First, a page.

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6 Best Practices for Working Remotely

The coronavirus pandemic presented new and unique working challenges.

With minimal time to prepare, employees in many sectors were suddenly forced to work remotely. The transition was a difficult task for businesses that did not have established processes, and were forced to put together a remote working policy on the fly. However, despite the challenges, there can be many benefits to employees working remotely, especially if businesses decide to adopt a remote working policy that will continue beyond the pandemic. Working remotely allows employees to feel trusted, valued, and most importantly, that their health and safety are your priority.

Here are some key insights into remote work to help ensure the success of your employees:

Set clear expectations

If there are particular company requirements which need to be followed, consider developing policies. A few areas in which you may want to set expectations include client privacy, network security, and daily reporting. Setting expectations is not micromanaging; the rules you set should be those that help create an environment of trust.

Share your progress

To help teams feel motivated, supported, and accountable, organizations are leveraging productivity tracking tools. A daily touchpoint and using software programs such as Slack or Basecamp are great ways to share what employees have accomplished and where they are spending their time. Sharing these daily progress reports allows teams to stay in constant communication and measure important deliverables.

Communicate

People leaders need to adopt new approaches and be able to solve for new challenges. This is a stressful time for everyone, and leaders need to bring their communication “A” game to reassure and direct their teams. Communication needs to be sensitive, frequent and direct. Arm your leaders with tools and information, and be as transparent with them as you can. Poor or irregular communication undermines trust, and without trust, remote work won’t be successful.

Stay connected: Skype, WhatsApp, Slack, Google Hangouts, Facebook messenger – there are countless ways to stay connected using technology. One of the benefits of employees working in a traditional office environment is the opportunity to share a moment or information with colleagues. Providing a virtual water cooler is a necessity for remote teams to stay meaningfully connected. Encourage your teams to standardize how they talk to each other and make sure that the platforms work equally well inside and outside the office walls.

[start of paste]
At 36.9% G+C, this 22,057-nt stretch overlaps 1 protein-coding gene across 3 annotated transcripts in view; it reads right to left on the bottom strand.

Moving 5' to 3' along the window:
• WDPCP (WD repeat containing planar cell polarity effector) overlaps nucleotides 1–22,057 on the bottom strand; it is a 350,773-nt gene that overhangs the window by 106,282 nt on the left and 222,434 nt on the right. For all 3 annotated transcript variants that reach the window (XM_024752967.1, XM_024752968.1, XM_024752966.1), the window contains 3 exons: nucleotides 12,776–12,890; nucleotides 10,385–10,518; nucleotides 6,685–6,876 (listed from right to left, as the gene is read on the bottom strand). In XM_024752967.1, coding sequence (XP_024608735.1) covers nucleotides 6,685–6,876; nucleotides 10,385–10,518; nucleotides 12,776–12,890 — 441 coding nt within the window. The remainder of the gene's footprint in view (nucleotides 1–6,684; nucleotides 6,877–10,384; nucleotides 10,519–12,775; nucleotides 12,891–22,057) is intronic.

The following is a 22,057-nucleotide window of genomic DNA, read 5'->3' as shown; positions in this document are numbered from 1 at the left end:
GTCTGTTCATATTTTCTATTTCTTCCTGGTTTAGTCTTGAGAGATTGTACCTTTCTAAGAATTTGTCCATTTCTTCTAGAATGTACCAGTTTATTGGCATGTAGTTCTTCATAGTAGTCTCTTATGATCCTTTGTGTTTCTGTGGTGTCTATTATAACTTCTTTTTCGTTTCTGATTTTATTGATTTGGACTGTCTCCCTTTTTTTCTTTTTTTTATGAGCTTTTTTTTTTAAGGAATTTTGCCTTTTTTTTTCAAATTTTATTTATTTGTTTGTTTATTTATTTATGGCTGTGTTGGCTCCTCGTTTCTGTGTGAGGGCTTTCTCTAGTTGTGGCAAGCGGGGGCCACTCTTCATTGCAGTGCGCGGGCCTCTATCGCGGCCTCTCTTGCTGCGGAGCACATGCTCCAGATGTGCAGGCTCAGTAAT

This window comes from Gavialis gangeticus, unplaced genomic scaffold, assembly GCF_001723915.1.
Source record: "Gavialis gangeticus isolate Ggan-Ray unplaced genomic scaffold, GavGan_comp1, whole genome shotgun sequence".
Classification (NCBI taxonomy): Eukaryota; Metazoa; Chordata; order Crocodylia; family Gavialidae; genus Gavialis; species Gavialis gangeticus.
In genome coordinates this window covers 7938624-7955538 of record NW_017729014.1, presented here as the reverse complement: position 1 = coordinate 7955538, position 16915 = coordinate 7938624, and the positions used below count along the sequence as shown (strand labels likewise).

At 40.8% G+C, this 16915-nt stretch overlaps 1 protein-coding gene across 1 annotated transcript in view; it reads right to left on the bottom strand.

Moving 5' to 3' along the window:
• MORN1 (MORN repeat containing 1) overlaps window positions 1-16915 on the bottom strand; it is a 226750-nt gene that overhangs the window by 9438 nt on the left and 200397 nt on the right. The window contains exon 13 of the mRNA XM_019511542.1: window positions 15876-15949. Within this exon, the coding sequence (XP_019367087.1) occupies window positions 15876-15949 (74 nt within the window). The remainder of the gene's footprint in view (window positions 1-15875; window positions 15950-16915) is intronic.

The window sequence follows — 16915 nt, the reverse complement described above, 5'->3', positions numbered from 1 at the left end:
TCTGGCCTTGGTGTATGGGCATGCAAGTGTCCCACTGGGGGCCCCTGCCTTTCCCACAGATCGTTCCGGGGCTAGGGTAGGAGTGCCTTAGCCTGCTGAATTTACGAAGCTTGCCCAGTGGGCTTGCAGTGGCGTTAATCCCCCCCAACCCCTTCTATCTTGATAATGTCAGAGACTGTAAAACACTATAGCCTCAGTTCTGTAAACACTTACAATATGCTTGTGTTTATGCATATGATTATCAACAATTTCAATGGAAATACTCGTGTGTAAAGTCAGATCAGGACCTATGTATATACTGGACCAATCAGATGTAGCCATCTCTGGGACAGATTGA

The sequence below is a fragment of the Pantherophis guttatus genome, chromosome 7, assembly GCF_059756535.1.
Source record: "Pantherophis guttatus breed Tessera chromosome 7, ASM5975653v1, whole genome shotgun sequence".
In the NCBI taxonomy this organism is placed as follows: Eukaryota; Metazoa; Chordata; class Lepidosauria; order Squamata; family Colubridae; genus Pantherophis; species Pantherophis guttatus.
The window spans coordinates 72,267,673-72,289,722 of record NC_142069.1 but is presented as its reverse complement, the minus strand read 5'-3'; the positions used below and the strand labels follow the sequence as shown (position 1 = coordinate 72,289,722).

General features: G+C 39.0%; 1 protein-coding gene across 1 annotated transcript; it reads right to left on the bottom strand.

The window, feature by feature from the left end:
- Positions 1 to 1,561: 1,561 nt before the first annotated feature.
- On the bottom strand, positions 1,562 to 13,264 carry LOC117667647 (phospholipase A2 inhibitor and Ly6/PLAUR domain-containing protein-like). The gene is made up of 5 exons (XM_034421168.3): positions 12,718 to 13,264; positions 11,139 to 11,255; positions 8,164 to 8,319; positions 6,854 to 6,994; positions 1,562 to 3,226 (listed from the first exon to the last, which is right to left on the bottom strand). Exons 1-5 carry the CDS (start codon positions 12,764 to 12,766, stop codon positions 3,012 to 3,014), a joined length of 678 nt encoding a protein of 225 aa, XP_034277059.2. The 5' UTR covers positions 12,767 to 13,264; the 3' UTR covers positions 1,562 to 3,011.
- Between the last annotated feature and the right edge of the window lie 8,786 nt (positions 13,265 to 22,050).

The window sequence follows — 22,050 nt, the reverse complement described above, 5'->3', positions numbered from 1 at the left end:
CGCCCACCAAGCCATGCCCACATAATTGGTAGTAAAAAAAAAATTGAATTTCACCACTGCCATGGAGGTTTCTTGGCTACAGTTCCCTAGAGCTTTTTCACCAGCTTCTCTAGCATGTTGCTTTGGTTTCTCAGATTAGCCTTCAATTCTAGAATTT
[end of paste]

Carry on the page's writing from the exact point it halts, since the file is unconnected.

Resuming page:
Workspace

In a perfect world, everyone could set up a home office, but for some, this is not an option. As tempting as it may be to work from the couch or kitchen table, this can impact physical health due to poor ergonomics, and allows distractions. By encouraging dedicated home workspaces, employees can create the best conditions for themselves. Ensure employees have the proper technology and work tools to complete their tasks. Work with IT to allow people to take home important productivity boosters like monitors.

Trust

If a remote team can foster a culture of trust, it will thrive. Realistically, while working from home, children will need to be fed, dogs will need to be walked and laundry will need to be washed. Employees should be empowered to manage their time, responsibilities, and output. People should be trusted to accomplish what they committed to accomplish, even if it’s outside the regular 9 to 5 working hours.

From COVID-19 comes many lessons for businesses, one of them being the importance of staying agile, and being able to mould to the demands of a changing market. Implementing modern solutions can help you support your employees, and keep your business running.

Kim Hunter is a Director of Human Resources at People Corporation.

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